Music  |  Features

Tom Waits gets to the Heart of Saturday Night

October 3, 2007  |  5:06pm

image

I was up late at the office listening to this masterpiece the other night, and I think it has officially passed Miles Davis’ Kind of Blue as my favorite album of all time.

It’s the perfect record for me—sad, funny, witty, weird and nostalgic. It makes me long for early-twentysomething latenights in some too-perfectly-imperfect-for-real-life diner I’ve always been subconsciously looking for—one where the coffee and the conversation is just a little better than usual, and where the waitress has a tired beauty in her eyes and the pie tastes like your grandmomma cooked it up from scratch. I’ve never actually found it, not yet—though I’ve come close many times. I’m not sure if it exists anywhere but in this album. Still, I’m gonna keep on looking.

My favorite part though, beyond Tom’s greasy-spoon jive croon and beatnik bluster—and the warm-as-a-wool-coat-in-winter horn and string arrangements—are all those lyrical gems, each stanza or one-liner a universe of truth unto itself...

“Love needs a transfusion, let’s shoot it full of wine / Fishin’ for a good time starts with throwin’ in your line”

“I Never saw the mornin’ ‘til I stayed up all night”

“The clouds are like headlines on a new front page sky”

“Wisconsin hiker with a cue-ball head / He’s wishin’ he was home in a Wisconsin bed / but there’s 15 feet of snow in the East / Colder than a well-digger’s ass”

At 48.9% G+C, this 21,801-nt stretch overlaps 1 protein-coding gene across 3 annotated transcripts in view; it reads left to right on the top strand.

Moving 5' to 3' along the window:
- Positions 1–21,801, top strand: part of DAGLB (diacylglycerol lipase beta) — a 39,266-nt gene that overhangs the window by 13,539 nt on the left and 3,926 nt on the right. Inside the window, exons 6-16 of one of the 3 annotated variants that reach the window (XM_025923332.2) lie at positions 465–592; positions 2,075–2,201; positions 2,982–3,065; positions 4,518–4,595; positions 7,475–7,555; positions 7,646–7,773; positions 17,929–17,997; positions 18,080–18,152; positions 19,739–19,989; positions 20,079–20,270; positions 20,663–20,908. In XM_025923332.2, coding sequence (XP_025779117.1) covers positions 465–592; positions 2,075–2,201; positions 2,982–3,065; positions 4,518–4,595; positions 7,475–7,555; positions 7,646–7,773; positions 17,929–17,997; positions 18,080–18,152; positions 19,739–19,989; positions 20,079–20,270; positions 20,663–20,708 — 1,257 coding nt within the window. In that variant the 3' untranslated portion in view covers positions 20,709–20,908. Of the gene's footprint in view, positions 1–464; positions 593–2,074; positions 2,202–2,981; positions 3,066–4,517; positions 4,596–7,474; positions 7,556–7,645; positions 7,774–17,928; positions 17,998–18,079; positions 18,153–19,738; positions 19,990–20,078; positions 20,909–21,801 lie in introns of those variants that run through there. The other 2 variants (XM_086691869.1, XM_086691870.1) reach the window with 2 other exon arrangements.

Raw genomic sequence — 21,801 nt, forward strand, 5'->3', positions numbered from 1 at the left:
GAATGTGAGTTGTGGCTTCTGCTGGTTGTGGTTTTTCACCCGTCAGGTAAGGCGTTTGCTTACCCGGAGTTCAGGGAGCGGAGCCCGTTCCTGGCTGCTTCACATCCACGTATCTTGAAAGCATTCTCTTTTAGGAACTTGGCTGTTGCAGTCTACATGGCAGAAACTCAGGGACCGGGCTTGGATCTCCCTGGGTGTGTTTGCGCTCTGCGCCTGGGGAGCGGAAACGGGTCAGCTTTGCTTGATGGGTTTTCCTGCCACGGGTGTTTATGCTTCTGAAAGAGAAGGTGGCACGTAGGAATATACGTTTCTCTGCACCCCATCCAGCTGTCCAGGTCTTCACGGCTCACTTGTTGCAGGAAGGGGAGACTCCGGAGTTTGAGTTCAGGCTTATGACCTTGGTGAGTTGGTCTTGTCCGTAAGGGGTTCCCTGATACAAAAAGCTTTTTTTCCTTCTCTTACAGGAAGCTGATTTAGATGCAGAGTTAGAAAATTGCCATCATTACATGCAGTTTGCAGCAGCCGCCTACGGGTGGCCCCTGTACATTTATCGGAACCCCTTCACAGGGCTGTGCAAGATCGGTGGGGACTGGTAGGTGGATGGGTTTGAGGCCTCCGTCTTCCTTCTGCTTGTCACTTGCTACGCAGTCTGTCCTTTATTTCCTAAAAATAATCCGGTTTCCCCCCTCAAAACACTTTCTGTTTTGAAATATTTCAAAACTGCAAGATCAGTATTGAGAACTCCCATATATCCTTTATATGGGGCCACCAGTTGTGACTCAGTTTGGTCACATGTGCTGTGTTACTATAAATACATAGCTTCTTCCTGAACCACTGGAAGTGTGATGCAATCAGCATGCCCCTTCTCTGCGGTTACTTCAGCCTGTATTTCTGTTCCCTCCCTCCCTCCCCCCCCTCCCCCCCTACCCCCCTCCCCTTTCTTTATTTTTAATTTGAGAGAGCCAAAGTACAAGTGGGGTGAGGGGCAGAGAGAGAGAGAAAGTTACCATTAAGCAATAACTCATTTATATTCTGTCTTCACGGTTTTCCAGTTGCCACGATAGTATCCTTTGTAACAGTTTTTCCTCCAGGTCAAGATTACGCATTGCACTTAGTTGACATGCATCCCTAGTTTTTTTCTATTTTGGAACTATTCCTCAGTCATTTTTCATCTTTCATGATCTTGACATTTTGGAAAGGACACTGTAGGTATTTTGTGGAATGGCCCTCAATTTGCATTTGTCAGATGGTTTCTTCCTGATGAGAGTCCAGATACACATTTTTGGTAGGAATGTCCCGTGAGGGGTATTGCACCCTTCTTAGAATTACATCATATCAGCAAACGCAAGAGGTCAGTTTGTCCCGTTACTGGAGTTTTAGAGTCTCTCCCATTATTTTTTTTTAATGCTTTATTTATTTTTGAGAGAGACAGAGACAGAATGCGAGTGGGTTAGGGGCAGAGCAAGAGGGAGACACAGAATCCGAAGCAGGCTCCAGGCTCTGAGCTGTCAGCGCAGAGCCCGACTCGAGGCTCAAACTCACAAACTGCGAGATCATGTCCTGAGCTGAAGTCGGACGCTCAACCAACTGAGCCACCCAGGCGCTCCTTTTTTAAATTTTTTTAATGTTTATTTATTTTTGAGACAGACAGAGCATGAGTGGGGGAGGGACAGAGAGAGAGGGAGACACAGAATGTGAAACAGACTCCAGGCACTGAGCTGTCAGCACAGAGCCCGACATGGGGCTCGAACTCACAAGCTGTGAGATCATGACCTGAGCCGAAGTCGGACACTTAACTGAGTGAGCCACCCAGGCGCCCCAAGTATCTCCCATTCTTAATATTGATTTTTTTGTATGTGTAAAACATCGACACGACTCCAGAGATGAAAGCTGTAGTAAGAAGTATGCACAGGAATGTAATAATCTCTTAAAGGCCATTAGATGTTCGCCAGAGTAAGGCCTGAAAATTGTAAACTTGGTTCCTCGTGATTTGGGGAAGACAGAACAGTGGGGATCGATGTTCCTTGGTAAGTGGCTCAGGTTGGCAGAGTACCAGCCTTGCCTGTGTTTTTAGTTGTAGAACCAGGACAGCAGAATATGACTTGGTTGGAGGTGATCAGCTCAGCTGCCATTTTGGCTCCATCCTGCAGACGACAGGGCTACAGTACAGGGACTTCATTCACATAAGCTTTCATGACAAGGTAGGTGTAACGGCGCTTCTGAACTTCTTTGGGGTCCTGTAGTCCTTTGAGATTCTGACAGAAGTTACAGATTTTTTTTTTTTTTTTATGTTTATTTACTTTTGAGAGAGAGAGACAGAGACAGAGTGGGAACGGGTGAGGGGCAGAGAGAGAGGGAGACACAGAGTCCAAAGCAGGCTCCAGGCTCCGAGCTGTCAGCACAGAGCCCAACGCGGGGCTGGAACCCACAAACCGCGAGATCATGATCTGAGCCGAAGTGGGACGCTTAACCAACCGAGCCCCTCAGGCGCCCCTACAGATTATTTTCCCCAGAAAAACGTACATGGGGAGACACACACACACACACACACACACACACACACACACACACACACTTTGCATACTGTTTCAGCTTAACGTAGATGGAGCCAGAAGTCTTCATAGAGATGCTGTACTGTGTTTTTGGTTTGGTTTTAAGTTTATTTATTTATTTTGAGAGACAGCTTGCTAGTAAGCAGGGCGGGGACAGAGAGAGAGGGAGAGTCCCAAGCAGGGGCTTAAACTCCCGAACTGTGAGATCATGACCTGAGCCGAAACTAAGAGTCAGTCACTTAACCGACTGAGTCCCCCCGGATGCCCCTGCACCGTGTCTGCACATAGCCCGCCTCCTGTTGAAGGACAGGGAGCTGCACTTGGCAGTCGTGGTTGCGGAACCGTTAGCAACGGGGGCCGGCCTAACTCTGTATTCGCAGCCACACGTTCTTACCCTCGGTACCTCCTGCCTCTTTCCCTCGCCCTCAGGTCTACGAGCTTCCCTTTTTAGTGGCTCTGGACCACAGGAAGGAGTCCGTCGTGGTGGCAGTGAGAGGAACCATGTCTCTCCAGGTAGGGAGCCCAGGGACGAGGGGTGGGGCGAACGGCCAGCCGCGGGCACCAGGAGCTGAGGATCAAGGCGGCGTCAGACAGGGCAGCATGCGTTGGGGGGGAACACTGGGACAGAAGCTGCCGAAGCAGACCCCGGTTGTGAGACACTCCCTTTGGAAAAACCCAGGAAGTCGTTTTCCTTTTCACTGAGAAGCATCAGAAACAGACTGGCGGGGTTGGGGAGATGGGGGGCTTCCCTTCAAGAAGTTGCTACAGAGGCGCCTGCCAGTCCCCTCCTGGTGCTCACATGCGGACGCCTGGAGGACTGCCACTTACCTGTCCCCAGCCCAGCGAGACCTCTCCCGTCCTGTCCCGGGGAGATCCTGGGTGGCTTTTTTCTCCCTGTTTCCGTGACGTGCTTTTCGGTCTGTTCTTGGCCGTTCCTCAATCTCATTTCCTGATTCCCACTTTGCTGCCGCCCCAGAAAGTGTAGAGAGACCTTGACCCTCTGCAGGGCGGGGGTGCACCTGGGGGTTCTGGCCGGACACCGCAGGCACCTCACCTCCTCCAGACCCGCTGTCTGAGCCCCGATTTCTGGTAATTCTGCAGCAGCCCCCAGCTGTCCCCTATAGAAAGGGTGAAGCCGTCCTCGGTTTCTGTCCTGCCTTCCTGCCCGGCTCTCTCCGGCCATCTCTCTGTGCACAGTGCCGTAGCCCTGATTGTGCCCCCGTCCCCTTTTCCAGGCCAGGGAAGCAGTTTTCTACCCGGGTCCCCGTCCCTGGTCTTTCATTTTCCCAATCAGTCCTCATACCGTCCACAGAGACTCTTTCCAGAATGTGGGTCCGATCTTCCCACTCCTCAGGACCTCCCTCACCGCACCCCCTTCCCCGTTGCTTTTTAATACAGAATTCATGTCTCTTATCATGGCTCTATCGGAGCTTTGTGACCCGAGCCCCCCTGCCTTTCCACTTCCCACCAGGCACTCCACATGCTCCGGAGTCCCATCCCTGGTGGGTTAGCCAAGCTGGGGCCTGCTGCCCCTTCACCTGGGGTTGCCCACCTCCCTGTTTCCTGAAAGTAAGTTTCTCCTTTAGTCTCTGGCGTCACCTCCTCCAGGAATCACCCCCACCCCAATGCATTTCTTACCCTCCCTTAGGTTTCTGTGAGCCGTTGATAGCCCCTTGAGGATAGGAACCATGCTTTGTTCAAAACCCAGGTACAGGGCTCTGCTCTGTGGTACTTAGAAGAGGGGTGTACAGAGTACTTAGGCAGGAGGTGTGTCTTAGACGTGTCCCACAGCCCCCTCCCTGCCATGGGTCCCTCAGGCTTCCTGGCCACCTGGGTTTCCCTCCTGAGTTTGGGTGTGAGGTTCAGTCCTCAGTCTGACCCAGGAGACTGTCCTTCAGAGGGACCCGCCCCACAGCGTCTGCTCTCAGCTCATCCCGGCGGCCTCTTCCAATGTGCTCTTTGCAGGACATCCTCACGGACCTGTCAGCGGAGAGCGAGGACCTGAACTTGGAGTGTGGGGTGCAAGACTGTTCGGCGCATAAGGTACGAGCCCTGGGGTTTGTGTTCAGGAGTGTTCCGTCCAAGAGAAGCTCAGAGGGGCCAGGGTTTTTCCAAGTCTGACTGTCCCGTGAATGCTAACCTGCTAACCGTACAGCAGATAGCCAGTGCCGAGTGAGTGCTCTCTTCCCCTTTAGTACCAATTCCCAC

“Is it the crack of the pool balls, neons buzzin’ / Telephone’s ringin’ it’s your second cousin / and the barmaid is smilin’ from the corner of her eye / magic of the melancholy tear in your eye”

“Found you stumblin’ / Stumblin’ on the heart of Saturday night”

“If I exorcise my devils, my angels may leave, too / When they leave, they’re so hard to find”

“Life’s so different than it is in your dreams”

“The moon’s a silver slipper / It’s pouring champagne stars / Broadway’s like a serpent pulling shiny, top-down cars”

“I’ve hocked all my yesterdays / Don’t try and change my tune”

“A solitary sailor / who spends the facts of his life / Like small change on strangers / Paws inside his pea-coat pocket / For a welcome 25 cents / And the last butt from a package of Kents / As he dreams of a waitress with Maxwell House eyes / And marmalade thighs, with scrambled yellow hair”

“Adam and Eve on a log, you can sink ‘em damn straight / Hash browns, hash browns, you know I can’t be late”

comments powered by Disqus
Load More